Depending on your age or the economic realities of your social circle, it may come to pass that you find yourself invited to a wedding where the couple is older, well-established, and successful. In other words, they have everything they want and can easily buy anything they want but don’t yet have. You may receive a wedding invitation with a note like “May your presence at our wedding be your only gift to us” or hear through the grapevine that the bride and groom have stated that they really, truly, for real this time do not want any gifts.
Now we all know by now that traditional etiquette frowns upon any mention of gifts in an invitation, because it’s simply not nice to tell people how they should spend or not spend their money and the guests of honor should be focusing on the presence of guests rather than the presence of presents. So let’s just say that our hypothetical bride and groom have let family members or the bridal party spread the word that they’d rather not get wedding gifts.
What do you do? WHAT DO YOU DO?!
You could abide by the bride and groom’s wishes, though we all know that’s not going to happen. Because, yeah, showing up for a wedding empty handed or knowing that you’ve bought nothing ahead of time (other than a snazzy new dress) to mark the occasion can feel a little weird. Guilt-inducing, even. My suggestion will always be skip the tea towels or the candle stand. In fact, skip anything that’s not either consumable or small enough to fit into the palm of your hand. Why? Because a lot of brides and grooms who specifically ask that their wedding guests not give them wedding gifts do so because they’d rather not deal with more stuff in their lives.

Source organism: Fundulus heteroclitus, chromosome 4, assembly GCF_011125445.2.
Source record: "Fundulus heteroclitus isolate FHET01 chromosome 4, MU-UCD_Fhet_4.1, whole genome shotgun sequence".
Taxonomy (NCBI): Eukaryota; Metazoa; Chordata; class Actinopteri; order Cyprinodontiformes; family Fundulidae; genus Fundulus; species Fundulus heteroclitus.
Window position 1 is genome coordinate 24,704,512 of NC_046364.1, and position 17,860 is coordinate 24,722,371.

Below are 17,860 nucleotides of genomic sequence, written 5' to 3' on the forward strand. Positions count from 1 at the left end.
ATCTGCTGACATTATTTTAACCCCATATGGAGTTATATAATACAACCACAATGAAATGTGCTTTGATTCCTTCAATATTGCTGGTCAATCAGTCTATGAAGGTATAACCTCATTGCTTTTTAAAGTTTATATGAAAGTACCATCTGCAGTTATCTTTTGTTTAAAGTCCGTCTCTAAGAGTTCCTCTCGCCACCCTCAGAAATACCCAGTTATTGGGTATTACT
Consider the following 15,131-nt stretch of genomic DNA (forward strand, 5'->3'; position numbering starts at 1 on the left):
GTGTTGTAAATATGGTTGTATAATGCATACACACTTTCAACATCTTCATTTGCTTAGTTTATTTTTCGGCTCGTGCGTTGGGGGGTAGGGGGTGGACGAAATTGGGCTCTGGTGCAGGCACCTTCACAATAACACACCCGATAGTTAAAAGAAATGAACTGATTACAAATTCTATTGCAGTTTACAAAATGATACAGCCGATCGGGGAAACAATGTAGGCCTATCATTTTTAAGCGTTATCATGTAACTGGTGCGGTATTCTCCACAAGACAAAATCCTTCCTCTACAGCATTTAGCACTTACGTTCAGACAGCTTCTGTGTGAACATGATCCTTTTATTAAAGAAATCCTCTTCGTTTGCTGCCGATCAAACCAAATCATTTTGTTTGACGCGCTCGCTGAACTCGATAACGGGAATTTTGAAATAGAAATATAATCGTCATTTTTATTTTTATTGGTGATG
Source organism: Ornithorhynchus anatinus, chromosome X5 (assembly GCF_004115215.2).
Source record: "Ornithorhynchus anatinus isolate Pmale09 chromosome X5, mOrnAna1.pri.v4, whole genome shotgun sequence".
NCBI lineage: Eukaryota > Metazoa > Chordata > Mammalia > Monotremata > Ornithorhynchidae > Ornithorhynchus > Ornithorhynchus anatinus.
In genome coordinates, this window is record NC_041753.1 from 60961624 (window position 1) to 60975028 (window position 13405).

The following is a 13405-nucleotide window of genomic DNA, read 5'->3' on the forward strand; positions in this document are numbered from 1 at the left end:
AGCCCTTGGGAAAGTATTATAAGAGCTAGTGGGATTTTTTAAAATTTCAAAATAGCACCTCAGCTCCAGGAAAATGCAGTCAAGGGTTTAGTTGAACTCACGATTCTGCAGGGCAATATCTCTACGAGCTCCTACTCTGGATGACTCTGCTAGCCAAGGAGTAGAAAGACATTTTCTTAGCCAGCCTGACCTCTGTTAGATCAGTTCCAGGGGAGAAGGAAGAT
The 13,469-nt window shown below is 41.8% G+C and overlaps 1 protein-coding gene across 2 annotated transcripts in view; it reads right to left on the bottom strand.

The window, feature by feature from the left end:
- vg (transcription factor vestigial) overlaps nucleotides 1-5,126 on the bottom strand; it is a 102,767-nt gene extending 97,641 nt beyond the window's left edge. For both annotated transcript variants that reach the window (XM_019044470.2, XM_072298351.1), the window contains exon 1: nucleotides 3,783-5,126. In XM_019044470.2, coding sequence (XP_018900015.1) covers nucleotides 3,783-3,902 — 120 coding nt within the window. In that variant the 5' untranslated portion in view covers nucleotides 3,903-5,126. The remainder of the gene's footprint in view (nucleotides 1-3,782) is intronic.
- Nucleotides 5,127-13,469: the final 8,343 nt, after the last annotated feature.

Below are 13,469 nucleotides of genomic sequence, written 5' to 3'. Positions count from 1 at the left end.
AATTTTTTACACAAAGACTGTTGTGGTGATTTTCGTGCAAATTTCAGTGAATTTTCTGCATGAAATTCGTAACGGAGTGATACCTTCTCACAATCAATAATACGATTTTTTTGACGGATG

So think small or edible or drinkable if you simply must buy our hypothetical couple a gift… try a nice bottle of champagne or wine of some meaningful vintage or chocolates — but do be sure the recipients will enjoy consuming your gift — or an ornament marking the year they are marrying or gift certificates to local restaurants or hotspots so their honeymoon can last that much longer. It’s win-win this way. You can satisfy your overwhelming urge to give and the bride and groom won’t have to sift through that much more stuff.
(On the flip side, if you ARE the bride or the groom and don’t want wedding presents, spread the word in a mannerly way by asking your mom, dad, sister, brother, best friend, maid of honor, and bridesmaids to let everyone know that you’d prefer other guests not give gifts. And when the inevitable gifts do roll in, be a sweetie-pie and accept them graciously and with gratitude.)